Leaders confirm there are no grounds for Australian beef ban in China


Following the rumours of an impending ban on Australian meat products in China due to an alleged risk of foot-and-mouth disease (FMD), Prime Minister Anthony Albanese has stated there are no grounds for such a trade sanction. 

“We’ve acted very strongly. There’s no indication that it has not been successful here in Australia. We’re working with industries,” Albanese said, according to the Australian Financial Review. 

“What we did was take the strongest ever action that any government has ever taken to ensure that everything possible was done to keep it out. And it has been kept out.” 

Agricultural industry leaders investigated Sydney International Airport to scope out Australia’s biosecurity measures last week. Department of Agriculture, Fisheries and Forestry secretary and Australia’s director of Biosecurity, Andrew Metcalfe, said the leaders have prioritised the ramp up of biosecurity measures since FMD was detected in Indonesia. 

“These measures include new biosecurity officers in airports and mail centres, risk-profiling 100 per cent of passengers that come into Australia from Indonesia, sanitation foot mats in all international airports, and FMD messaging at airports and on returning flights from Indonesia,” Metcalfe said.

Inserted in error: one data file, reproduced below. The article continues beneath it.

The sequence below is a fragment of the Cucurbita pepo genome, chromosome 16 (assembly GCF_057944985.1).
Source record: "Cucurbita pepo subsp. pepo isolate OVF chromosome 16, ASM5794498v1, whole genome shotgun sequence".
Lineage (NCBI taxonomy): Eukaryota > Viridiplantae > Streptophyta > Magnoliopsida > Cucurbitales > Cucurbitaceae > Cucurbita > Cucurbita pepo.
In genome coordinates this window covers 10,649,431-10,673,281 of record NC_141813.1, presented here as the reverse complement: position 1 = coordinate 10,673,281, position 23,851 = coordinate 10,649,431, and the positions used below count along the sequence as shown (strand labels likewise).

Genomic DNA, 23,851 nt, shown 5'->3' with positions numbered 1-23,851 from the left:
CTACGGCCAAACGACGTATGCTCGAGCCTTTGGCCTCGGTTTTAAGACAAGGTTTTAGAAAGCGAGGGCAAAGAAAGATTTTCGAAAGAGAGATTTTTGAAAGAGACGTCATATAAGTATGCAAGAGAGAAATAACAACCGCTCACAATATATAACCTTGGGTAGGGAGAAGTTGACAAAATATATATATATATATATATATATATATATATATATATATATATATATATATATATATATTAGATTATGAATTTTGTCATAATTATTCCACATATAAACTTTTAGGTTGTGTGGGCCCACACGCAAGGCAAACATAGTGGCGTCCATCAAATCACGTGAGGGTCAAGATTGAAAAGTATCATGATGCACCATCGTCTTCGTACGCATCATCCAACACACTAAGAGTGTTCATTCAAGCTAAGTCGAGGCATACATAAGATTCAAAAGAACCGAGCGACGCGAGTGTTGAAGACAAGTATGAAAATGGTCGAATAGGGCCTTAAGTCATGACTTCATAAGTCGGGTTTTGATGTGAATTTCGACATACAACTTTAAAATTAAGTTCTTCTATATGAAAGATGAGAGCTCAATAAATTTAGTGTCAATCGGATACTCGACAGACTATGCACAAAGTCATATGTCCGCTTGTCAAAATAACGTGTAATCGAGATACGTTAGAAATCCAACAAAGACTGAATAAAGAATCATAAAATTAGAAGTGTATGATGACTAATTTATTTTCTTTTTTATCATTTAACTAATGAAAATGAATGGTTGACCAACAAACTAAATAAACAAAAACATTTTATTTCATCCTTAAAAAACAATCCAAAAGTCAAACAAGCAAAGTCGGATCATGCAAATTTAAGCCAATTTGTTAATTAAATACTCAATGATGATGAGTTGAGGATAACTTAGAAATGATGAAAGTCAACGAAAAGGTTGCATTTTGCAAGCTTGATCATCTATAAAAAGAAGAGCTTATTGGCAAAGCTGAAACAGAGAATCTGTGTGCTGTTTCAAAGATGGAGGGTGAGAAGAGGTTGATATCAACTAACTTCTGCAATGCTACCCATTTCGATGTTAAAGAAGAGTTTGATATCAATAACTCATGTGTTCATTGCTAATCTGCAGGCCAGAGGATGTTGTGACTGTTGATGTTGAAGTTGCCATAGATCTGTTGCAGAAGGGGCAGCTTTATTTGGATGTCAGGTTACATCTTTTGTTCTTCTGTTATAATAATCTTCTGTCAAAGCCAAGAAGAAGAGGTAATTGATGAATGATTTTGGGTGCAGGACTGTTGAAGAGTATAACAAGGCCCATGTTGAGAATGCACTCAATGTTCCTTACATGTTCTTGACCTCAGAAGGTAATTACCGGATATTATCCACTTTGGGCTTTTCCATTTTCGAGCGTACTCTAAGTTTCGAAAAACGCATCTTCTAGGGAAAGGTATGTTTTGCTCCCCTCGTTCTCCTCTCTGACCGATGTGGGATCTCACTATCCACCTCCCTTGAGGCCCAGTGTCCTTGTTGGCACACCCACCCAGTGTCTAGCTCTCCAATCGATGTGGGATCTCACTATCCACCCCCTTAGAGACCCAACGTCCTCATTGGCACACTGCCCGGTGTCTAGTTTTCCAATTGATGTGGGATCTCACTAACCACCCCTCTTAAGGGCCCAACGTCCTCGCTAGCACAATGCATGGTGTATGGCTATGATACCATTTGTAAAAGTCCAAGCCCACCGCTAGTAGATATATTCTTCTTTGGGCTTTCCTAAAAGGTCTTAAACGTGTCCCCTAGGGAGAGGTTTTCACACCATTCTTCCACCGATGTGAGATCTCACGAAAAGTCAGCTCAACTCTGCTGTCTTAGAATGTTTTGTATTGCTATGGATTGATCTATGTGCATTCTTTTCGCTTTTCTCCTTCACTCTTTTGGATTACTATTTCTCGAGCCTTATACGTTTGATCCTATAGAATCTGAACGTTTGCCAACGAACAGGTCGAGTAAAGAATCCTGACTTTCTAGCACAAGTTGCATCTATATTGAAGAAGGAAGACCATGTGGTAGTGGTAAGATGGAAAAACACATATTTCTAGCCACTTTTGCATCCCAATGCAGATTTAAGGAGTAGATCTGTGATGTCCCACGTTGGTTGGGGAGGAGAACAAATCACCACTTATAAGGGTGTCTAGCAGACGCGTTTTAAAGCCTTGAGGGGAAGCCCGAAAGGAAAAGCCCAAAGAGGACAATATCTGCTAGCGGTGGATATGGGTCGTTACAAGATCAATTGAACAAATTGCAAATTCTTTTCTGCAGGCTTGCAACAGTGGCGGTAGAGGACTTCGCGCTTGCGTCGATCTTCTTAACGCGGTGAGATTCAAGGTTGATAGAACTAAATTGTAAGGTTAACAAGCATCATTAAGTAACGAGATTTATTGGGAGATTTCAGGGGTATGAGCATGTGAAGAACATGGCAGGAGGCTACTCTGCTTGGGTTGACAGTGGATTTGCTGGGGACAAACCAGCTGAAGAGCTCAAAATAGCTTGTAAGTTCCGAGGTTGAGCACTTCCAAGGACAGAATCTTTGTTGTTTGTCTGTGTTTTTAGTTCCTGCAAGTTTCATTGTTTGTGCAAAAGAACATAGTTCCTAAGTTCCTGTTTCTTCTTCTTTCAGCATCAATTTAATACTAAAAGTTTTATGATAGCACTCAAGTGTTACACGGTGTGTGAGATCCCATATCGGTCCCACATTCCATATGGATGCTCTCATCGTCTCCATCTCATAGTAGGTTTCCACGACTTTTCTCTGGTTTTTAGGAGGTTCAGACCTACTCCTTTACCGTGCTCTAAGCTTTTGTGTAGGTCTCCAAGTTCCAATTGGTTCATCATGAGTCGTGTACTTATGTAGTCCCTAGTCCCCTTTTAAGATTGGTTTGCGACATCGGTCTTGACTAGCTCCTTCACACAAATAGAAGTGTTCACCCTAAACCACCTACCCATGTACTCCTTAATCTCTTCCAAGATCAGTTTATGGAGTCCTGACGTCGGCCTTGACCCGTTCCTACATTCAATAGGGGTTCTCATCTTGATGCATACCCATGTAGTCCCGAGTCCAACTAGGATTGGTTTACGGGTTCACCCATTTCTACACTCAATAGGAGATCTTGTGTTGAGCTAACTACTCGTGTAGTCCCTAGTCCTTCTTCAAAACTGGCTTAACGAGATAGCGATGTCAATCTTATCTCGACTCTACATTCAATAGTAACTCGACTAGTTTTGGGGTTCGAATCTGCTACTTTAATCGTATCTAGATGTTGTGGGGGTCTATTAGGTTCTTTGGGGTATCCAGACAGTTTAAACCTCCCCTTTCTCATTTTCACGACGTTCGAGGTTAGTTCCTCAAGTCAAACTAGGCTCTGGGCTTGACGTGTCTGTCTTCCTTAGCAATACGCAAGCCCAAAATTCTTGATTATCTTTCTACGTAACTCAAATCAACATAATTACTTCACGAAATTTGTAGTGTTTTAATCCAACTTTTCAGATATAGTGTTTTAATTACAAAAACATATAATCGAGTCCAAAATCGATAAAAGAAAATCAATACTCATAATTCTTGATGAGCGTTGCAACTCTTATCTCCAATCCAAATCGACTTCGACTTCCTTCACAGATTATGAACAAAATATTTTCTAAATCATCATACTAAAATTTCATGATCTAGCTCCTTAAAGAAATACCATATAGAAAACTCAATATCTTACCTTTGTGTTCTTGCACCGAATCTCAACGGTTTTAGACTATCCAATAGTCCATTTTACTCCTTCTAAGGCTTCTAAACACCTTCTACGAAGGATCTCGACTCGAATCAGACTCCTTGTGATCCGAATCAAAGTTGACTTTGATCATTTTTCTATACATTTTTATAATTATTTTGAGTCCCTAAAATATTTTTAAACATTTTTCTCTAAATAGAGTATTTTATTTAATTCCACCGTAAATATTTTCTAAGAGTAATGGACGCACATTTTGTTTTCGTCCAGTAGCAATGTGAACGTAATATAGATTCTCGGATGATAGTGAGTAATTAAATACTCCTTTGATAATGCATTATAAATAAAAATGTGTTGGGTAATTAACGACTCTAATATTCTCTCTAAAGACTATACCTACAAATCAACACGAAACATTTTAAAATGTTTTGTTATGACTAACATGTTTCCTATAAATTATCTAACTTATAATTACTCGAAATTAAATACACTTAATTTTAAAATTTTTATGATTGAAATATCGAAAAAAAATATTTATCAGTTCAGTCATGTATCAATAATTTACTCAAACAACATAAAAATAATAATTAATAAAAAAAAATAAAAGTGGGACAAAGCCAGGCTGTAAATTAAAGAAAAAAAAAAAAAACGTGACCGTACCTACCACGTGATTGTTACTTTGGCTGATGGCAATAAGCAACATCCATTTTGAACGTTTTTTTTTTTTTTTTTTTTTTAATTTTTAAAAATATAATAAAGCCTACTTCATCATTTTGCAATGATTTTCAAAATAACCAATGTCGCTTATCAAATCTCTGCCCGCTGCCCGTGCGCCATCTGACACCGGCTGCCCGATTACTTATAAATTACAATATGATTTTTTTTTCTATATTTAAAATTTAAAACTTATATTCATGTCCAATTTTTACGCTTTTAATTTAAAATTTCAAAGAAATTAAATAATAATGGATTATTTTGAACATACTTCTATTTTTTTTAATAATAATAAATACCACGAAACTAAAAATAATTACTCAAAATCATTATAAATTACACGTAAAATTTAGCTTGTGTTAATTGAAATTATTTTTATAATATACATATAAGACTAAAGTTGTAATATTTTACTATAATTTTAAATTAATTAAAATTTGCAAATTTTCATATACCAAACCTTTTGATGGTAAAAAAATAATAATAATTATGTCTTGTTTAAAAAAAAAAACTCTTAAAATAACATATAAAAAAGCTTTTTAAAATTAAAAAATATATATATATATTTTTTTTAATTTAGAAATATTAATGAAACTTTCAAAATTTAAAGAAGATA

“We’ve also granted our biosecurity officers additional powers under the Biosecurity Act 2015 to direct all travellers from Indonesia to walk over sanitising foot mats. Travellers are now asked if they have been in Indonesia during the past seven days and if they answer ‘yes’ are referred for biosecurity assessment.” 

The inspection was a collaboration between government and representatives from Meat & Livestock Australia, Australian Meat Industry Council, Wilmot Cattle Co, Australian Pork Limited and Australian Wool Innovation. 

Agriculture minister Murray Watt said it was a great opportunity for industry to witness the strong measures implemented by the government at the borders. 

“We have been working hand in hand with industry to make sure our response to the threat of FMD is appropriate,” Minister Watt said. 

“Australia remains FMD-free and we will do everything we can to keep it that way.” 

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